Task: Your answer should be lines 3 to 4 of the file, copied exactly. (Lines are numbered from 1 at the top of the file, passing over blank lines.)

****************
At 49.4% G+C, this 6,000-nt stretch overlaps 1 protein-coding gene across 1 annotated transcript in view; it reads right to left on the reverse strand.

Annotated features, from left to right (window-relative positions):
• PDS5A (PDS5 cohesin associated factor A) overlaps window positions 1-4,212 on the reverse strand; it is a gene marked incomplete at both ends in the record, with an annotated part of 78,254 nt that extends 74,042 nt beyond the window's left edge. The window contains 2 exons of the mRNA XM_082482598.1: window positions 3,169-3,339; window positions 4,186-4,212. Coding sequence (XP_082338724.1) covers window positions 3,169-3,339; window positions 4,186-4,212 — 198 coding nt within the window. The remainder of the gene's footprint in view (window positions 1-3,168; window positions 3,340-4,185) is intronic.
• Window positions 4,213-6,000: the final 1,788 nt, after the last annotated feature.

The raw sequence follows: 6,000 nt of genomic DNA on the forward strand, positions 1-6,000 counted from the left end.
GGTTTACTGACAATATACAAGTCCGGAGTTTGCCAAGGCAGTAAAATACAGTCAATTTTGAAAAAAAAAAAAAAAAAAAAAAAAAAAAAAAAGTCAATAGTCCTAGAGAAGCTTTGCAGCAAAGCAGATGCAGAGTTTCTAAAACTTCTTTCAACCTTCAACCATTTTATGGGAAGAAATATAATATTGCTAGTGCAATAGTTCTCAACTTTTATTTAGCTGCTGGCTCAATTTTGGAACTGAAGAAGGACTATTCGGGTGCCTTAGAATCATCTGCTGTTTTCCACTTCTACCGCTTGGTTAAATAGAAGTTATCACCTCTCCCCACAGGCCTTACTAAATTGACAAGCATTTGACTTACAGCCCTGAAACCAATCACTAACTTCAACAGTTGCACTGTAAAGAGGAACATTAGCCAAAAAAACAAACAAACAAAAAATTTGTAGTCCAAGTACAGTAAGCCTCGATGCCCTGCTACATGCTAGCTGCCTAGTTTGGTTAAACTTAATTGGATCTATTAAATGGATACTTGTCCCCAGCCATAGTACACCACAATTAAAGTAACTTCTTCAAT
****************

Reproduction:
• PDS5A (PDS5 cohesin associated factor A) overlaps window positions 1-4,212 on the reverse strand; it is a gene marked incomplete at both ends in the record, with an annotated part of 78,254 nt that extends 74,042 nt beyond the window's left edge. The window contains 2 exons of the mRNA XM_082482598.1: window positions 3,169-3,339; window positions 4,186-4,212. Coding sequence (XP_082338724.1) covers window positions 3,169-3,339; window positions 4,186-4,212 — 198 coding nt within the window. The remainder of the gene's footprint in view (window positions 1-3,168; window positions 3,340-4,185) is intronic.
• Window positions 4,213-6,000: the final 1,788 nt, after the last annotated feature.